Security firm sued in Toledo Jeep plant shooting
By Chad D. Baus
Last week, the Toledo Blade reported that an employee who was wounded during a shooting rampage two years ago at DaimlerChrysler AG's Toledo North Assembly plant has filed a lawsuit in federal court against the facility's security firm.
From the story:
- Michael Toney, a manager who was among four workers shot by Myles Meyers, claims that Wackenhut Corp. was negligent in allowing the disgruntled employee into the plant with a loaded 20-gauge shotgun.
Tomorrow marks the second year since Meyers opened fire in the plant.
Roy "Tom'' Thacker, 50, a supervisor, was killed and two others - Mr. Toney, 47, and Paul Medlen, 43 - were wounded before Meyers shot and killed himself.
The suit, filed Tuesday in U.S. District Court in Toledo and assigned to Judge David Katz, seeks unspecified compensatory damages and legal fees from the Florida-based Wackenhut Corp.
As I wrote at the time of this incident, when companies prohibit employees who have Concealed Handgun Licenses (CHLs) from bringing their protection on company property, they explain by way of making a lot of promises.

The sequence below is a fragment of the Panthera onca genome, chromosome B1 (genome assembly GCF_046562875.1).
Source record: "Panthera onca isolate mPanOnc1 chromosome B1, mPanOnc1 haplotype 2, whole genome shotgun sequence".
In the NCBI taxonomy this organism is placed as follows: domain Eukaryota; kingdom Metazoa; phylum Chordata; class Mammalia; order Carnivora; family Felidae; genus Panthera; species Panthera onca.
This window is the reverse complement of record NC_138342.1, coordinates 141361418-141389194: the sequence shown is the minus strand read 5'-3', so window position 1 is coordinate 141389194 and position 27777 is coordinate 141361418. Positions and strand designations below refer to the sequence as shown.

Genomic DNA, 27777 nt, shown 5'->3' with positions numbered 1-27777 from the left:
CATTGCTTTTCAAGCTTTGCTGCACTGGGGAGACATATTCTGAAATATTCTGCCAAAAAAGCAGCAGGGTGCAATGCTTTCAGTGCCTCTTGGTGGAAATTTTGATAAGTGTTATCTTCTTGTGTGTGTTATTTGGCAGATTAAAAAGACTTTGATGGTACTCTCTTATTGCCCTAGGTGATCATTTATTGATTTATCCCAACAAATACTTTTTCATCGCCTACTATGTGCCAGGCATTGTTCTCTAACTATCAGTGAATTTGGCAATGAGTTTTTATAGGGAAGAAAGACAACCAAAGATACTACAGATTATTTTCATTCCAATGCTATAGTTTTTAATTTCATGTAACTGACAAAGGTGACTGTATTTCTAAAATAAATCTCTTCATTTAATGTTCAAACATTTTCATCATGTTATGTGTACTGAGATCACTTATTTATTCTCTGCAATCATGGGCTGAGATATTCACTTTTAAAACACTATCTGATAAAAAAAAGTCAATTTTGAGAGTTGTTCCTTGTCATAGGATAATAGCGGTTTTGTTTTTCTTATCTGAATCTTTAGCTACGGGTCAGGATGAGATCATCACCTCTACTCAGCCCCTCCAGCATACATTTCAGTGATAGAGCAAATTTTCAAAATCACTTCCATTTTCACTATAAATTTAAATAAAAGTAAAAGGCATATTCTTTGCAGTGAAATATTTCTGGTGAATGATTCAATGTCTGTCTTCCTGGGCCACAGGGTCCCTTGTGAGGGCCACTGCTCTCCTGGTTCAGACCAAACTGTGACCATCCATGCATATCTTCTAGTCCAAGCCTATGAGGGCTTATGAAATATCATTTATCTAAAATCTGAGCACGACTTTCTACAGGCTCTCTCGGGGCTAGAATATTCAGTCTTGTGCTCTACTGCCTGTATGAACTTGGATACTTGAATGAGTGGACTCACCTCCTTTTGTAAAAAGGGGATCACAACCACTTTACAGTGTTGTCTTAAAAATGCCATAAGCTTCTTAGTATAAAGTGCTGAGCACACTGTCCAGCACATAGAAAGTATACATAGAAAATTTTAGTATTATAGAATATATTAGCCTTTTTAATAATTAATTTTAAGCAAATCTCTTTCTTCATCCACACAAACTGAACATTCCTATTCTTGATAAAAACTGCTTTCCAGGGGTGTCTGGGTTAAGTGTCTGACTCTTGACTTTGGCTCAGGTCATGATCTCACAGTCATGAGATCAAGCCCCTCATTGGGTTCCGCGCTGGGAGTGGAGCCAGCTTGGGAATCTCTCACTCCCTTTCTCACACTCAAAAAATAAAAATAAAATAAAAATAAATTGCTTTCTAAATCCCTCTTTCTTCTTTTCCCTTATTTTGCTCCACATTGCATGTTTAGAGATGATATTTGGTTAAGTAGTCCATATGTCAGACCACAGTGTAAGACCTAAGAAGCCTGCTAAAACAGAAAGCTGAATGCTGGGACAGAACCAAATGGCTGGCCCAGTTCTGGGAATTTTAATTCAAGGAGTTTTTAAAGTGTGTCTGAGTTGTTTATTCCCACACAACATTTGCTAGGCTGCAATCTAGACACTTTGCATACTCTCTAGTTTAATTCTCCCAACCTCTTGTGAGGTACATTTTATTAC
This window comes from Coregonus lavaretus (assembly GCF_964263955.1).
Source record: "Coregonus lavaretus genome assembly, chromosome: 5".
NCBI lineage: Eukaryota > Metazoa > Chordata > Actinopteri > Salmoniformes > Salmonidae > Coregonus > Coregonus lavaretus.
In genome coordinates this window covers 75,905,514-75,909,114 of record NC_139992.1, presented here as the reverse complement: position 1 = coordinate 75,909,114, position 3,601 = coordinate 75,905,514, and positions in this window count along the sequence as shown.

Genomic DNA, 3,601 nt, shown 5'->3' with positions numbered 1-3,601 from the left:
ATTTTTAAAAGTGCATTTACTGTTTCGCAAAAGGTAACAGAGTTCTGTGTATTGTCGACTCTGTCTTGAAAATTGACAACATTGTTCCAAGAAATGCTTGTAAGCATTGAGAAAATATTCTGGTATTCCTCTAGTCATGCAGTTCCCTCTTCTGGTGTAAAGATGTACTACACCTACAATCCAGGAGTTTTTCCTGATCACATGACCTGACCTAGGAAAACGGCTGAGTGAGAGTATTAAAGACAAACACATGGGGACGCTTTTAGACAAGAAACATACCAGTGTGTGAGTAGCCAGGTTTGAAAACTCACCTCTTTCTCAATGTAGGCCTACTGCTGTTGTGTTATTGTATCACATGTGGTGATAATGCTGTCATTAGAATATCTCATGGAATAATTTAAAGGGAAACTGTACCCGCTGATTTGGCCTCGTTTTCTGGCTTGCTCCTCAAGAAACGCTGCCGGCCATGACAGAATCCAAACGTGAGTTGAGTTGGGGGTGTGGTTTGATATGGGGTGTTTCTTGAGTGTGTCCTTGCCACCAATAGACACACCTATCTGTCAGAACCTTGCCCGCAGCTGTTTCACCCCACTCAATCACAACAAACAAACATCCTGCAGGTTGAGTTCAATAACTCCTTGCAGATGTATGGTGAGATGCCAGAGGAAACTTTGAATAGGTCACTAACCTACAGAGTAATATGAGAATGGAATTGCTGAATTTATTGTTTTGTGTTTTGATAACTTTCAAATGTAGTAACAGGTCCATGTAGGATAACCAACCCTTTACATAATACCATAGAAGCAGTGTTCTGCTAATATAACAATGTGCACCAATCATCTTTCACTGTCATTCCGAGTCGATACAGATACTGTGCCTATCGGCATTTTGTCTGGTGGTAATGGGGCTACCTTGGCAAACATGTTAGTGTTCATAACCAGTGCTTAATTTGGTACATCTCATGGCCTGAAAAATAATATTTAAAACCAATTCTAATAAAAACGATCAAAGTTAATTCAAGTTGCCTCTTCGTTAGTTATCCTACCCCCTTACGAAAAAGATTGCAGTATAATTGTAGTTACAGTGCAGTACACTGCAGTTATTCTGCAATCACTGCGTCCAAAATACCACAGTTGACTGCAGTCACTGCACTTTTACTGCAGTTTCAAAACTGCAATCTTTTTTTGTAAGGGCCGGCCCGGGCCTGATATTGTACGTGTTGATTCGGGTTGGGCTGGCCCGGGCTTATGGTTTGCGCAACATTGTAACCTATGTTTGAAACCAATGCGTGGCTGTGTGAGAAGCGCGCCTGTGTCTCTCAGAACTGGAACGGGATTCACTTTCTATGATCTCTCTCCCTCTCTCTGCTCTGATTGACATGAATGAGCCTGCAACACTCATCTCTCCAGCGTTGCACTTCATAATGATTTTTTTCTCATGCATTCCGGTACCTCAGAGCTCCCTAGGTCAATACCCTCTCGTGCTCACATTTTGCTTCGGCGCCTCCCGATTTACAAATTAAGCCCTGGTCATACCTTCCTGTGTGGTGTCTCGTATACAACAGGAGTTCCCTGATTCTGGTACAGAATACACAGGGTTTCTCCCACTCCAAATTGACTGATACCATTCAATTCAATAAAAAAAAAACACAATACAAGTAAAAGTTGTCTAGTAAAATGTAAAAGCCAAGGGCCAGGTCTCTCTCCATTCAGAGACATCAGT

Click on 'Read More' for the full commentary.
They say without the prohibition, there is a risk of misuse, poor judgment or accident by license-holders.
They say the prohibition will make a safer work environment.
They say the prohibition makes the company "weapons-free".
The Jeep plant in Toledo, Ohio was none of those things Wednesday night, January 26, 2005.
Again, from the story:
- The day before the shooting, Meyers, 54, a repairman at the plant for 21 years, met with supervisors and union representatives regarding production defects that had passed through Meyers' repair area.
He returned to the plant and entered a turnstile at a gate with the double-barreled shotgun hidden under his coat and secured to his body with wire and tape.
After entering the body shop office and shooting Mr. Thacker in the chest, Meyers pointed the gun at Mr. Toney, who was shot in the right arm as he tried to run to the rear area of the body shop.
Among the claims in Mr. Toney's lawsuit are that Wackenhut failed to implement reasonable security measures that could have prevented the workplace violence, including using video surveillance devices and metal detectors to screen for weapons.
Mr. Toney said he suffered permanent and disabling injuries from the shooting and claims that the injuries have resulted in a loss of consortium with his wife and his two daughters.
The complaint is the fourth lawsuit to be filed in federal court over the shooting.
Mary Thacker, the widow of Roy Thacker; Mr. Medlen and his wife, and Charles Widanka, a Jeep employee, and his wife have filed lawsuits in federal court against DaimlerChrysler and Wackenhut.
This incident reinforced the fact that disarmament zones only disarm honest, law-abiding citizens; not the criminals who prey upon them.
Banning the human right to self-defense for customers or employees has proven time and again to be a complete failure. It is time for this nation's businesses to recognize there is nothing to fear from law-abiding citizens who choose to defend themselves.